• Steps should be taken to verify the authenticity of all shipment related activity during these periods – particularly any entity which has been engaged to either move or store a shipment. Driver and business verification, prior to releasing any shipment, is paramount.
• Communication between drivers and shippers needs to be firmly established and regularly maintained during shipments over these periods. That communication should include driver(s) instruction as to what types of behavior are required and what is not permissible.
• Truck stops, highway rest areas and distribution centers are frequent targets for cargo thieves – not only traditionally but more so over holiday periods. For that reason, any location where cargo would either intentionally (or unintentionally) come to rest – even for brief periods of time – should be as secure as possible. Things to consider when selecting a secure area/lot are: controlled access, adequate lighting, congestion, any type of either personal or video surveillance, how long the conveyance will be left unattended, as well as past intelligence of localized cargo theft activity.
• If a cargo conveyance must be left unattended for any period of time it should be made as secure as possible. Theft-resistant locking/sealing mechanisms for tractors, trailers and cargo compartments; disabling technology for the vehicle’s power units or trailer movements; parking vehicles and/or cargo compartments in a fashion which make access as difficult as possible – are all things worthy of strong consideration.
• If any tracking technology, such as GPS monitoring, that is available for deployment should be used to its fullest extent possible. That would include tracking technology on the conveyance’s power unit, its cargo area (if separate), as well as within the cargo itself.
• Conduct a personal inspection of both the outside and inside of your facilities before securing them. Remove/repair anything that would assist a perpetrator in his/her illicit activity. For example: exterior lighting that doesn’t work, gates/doors/windows left unsecured, keys left in forklifts inside, etc.
• Prior to securing a facility for unattended periods check to make sure all alarms, CCTV recording equipment, and any sources of auxiliary power are all in good working order. With anything that is battery powered, those batteries should be tested for effectiveness.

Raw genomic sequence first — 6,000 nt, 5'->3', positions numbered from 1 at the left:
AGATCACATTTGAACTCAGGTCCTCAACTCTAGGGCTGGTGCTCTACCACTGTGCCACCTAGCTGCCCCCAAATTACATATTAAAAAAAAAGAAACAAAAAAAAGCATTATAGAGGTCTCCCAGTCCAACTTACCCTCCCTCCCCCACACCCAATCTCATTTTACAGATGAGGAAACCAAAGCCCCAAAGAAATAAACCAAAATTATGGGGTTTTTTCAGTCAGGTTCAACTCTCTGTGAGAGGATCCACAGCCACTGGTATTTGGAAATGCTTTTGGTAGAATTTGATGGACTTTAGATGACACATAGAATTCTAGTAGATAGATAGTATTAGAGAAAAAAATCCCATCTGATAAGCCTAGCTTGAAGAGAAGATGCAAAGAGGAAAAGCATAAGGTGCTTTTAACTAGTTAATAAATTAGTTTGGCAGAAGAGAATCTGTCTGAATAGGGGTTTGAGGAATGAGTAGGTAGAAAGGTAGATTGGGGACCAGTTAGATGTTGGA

• Treat all premises alarms (no matter the number or closeness in frequency) as if they are all actual penetration attempts. Responses should be made accordingly.
• Make sure all lists of company individuals responsible for contact, in the event of suspicious activity or emergency, are up to date. All entities that monitor your alarm/access activity need to have access to these up-to-date lists.
• Encourage local law enforcement agencies to make extra patrols in the areas where your facilities are located – as well as make it as easy as possible for them to “see” your critical access areas.
Notable thefts over Fourth of July 2014-2018:
• 2014, Florida, Facility Theft of Cell Phones, $451,000
• 2014, Texas, Theft of Full Truckload of Meat, $200,000
• 2015, Nevada, Facility Theft of Computers, $250,000
• 2015, California, Facility Theft of Hard Drives, $381,000
• 2015, Washington, Theft of Full Truckload of Cell Phones, $5,700,000
• 2016, Texas, Theft of Full Truckload of Canned & Dry Goods, $85,000
• 2016, Tennessee, Theft of Full Truckload of Beer, $42,000
• 2017, Wisconsin, Pilferage of pre-release Toys, $328,000
• 2017, California, Theft of Full Truckload of Appliances, $100,000
• 2018, New Jersey, Facility Theft of Cosmetics, $1,000,000
• 2018, Tennessee, Theft of Full Truckload of Canned & Dry Goods, $458,000
SensiGuard™ Supply Chain Intelligence Center • firstname.lastname@example.org
Cargo trucks have become a weapon of choice for global terror attacks. This Unclassified TSA Report details the Threat Landscape, Indictaors and Countermeasures.
Overdrive Online Todd Dills |January 12, 2017
Imagine you arrive at a facility to pick up a load and, checking in with personnel at the gate, the man in the guard shack looks confused, checks and double-checks his list of impending arrivals, only to tell you you’ve already been there. The load is gone.
It’s a situation that’s become more and more common over the years since the so-called “fictitious pickup” cargo theft mode drew enough attention in supply-chain-security circles to warrant specific attention.
According to a white paper issued in 2013 by the CargoNet firm [with the Cargo Security Alliance], it began to “emerge as a trend around 2005,” growing to account for a significant share of all thefts reported to CargoNet in 2011, with many thefts occurring in California. By 2012, such thefts, sometimes involving thieves’ fraudulent assumption of an existing carrier’s identity, accounted for 8 percent of all thefts reported to CargoNet.
Scott Cornell, 2VP of Transportation and Crime and Theft Specialist at Travelers Insurance, who for years headed the insurance company’s Special Investigations Group devoted to cargo theft, says that straight theft — thieves hitch to a loaded trailer, unload a trailer or otherwise drive away with a full tractor-trailer — remains the most common sort of cargo theft. But these “strategic” thefts, his terminology for the broad category CargoNet IDs as “fictitious pickup,” represent the “fastest-growing method of cargo theft,” Cornell says, accounting today for about 10 percent of thefts nationwide. Most of such thefts are coming from thieves operating inIllinois and Southern California, Cornell adds.
Since the thefts nearly always have a virtual component, thieves can “can target something no matter where it is,” Cornell says. “Part of the difference” — and the attraction for thieves, no doubt — “is that you can be very selective. You can pick out what you want to target rather than randomly picking out a trailer.”